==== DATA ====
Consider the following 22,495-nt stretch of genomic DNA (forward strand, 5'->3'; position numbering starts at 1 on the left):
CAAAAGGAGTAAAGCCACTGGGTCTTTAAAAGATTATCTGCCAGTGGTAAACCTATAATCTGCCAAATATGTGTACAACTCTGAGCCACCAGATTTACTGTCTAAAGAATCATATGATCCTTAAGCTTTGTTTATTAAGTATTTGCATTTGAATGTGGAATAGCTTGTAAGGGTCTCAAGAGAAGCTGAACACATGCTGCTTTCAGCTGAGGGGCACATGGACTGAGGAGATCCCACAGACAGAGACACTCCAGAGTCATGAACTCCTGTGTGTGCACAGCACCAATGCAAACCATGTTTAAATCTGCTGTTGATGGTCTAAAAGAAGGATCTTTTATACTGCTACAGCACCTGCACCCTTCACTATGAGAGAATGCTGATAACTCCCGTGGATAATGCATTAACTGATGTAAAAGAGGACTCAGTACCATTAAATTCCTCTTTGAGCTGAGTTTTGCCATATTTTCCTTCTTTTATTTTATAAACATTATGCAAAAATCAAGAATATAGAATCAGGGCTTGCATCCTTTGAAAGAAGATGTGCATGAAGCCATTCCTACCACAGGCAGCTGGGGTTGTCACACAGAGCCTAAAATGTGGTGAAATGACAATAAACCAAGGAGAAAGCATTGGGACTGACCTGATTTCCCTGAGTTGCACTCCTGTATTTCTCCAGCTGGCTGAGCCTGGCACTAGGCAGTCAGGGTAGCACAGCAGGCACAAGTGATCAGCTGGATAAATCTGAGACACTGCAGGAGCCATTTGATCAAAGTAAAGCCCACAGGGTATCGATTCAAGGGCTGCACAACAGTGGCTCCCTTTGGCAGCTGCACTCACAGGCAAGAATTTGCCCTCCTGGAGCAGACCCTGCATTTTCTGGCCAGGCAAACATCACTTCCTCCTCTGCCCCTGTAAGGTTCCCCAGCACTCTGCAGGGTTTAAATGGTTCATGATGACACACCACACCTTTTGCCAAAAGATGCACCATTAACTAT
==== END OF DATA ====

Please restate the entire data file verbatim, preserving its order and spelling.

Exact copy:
Consider the following 22,495-nt stretch of genomic DNA (forward strand, 5'->3'; position numbering starts at 1 on the left):
CAAAAGGAGTAAAGCCACTGGGTCTTTAAAAGATTATCTGCCAGTGGTAAACCTATAATCTGCCAAATATGTGTACAACTCTGAGCCACCAGATTTACTGTCTAAAGAATCATATGATCCTTAAGCTTTGTTTATTAAGTATTTGCATTTGAATGTGGAATAGCTTGTAAGGGTCTCAAGAGAAGCTGAACACATGCTGCTTTCAGCTGAGGGGCACATGGACTGAGGAGATCCCACAGACAGAGACACTCCAGAGTCATGAACTCCTGTGTGTGCACAGCACCAATGCAAACCATGTTTAAATCTGCTGTTGATGGTCTAAAAGAAGGATCTTTTATACTGCTACAGCACCTGCACCCTTCACTATGAGAGAATGCTGATAACTCCCGTGGATAATGCATTAACTGATGTAAAAGAGGACTCAGTACCATTAAATTCCTCTTTGAGCTGAGTTTTGCCATATTTTCCTTCTTTTATTTTATAAACATTATGCAAAAATCAAGAATATAGAATCAGGGCTTGCATCCTTTGAAAGAAGATGTGCATGAAGCCATTCCTACCACAGGCAGCTGGGGTTGTCACACAGAGCCTAAAATGTGGTGAAATGACAATAAACCAAGGAGAAAGCATTGGGACTGACCTGATTTCCCTGAGTTGCACTCCTGTATTTCTCCAGCTGGCTGAGCCTGGCACTAGGCAGTCAGGGTAGCACAGCAGGCACAAGTGATCAGCTGGATAAATCTGAGACACTGCAGGAGCCATTTGATCAAAGTAAAGCCCACAGGGTATCGATTCAAGGGCTGCACAACAGTGGCTCCCTTTGGCAGCTGCACTCACAGGCAAGAATTTGCCCTCCTGGAGCAGACCCTGCATTTTCTGGCCAGGCAAACATCACTTCCTCCTCTGCCCCTGTAAGGTTCCCCAGCACTCTGCAGGGTTTAAATGGTTCATGATGACACACCACACCTTTTGCCAAAAGATGCACCATTAACTAT